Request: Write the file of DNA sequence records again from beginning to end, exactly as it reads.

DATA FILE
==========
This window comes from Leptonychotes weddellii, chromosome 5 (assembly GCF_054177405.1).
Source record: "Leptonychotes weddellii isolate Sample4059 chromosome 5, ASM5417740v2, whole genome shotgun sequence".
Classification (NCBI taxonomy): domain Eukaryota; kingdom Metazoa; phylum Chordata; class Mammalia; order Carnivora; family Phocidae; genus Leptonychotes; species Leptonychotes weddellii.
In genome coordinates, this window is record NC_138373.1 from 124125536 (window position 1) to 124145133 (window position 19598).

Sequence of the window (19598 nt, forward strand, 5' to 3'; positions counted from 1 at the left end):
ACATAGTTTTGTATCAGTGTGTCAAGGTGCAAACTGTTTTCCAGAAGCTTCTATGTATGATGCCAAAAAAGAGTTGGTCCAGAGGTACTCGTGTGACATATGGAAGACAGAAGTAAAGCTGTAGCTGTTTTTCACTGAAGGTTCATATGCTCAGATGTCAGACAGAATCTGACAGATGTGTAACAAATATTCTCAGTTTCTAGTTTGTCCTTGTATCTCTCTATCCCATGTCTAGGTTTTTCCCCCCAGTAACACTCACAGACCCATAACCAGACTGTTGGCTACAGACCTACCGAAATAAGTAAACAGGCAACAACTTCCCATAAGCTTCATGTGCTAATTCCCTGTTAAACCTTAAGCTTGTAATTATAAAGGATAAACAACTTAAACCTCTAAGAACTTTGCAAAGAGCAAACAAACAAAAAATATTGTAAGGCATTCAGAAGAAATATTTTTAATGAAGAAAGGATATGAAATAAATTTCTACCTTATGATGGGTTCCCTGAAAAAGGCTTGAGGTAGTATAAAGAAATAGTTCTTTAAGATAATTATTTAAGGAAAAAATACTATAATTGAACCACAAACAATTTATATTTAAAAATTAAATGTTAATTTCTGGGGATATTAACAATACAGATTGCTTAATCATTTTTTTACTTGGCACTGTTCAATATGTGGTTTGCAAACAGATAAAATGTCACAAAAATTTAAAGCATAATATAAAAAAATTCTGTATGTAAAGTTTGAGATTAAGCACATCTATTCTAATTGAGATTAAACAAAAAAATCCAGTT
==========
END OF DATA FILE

This window comes from Leptonychotes weddellii, chromosome 5 (assembly GCF_054177405.1).
Source record: "Leptonychotes weddellii isolate Sample4059 chromosome 5, ASM5417740v2, whole genome shotgun sequence".
Classification (NCBI taxonomy): domain Eukaryota; kingdom Metazoa; phylum Chordata; class Mammalia; order Carnivora; family Phocidae; genus Leptonychotes; species Leptonychotes weddellii.
In genome coordinates, this window is record NC_138373.1 from 124125536 (window position 1) to 124145133 (window position 19598).

Sequence of the window (19598 nt, forward strand, 5' to 3'; positions counted from 1 at the left end):
ACATAGTTTTGTATCAGTGTGTCAAGGTGCAAACTGTTTTCCAGAAGCTTCTATGTATGATGCCAAAAAAGAGTTGGTCCAGAGGTACTCGTGTGACATATGGAAGACAGAAGTAAAGCTGTAGCTGTTTTTCACTGAAGGTTCATATGCTCAGATGTCAGACAGAATCTGACAGATGTGTAACAAATATTCTCAGTTTCTAGTTTGTCCTTGTATCTCTCTATCCCATGTCTAGGTTTTTCCCCCCAGTAACACTCACAGACCCATAACCAGACTGTTGGCTACAGACCTACCGAAATAAGTAAACAGGCAACAACTTCCCATAAGCTTCATGTGCTAATTCCCTGTTAAACCTTAAGCTTGTAATTATAAAGGATAAACAACTTAAACCTCTAAGAACTTTGCAAAGAGCAAACAAACAAAAAATATTGTAAGGCATTCAGAAGAAATATTTTTAATGAAGAAAGGATATGAAATAAATTTCTACCTTATGATGGGTTCCCTGAAAAAGGCTTGAGGTAGTATAAAGAAATAGTTCTTTAAGATAATTATTTAAGGAAAAAATACTATAATTGAACCACAAACAATTTATATTTAAAAATTAAATGTTAATTTCTGGGGATATTAACAATACAGATTGCTTAATCATTTTTTTACTTGGCACTGTTCAATATGTGGTTTGCAAACAGATAAAATGTCACAAAAATTTAAAGCATAATATAAAAAAATTCTGTATGTAAAGTTTGAGATTAAGCACATCTATTCTAATTGAGATTAAACAAAAAAATCCAGTT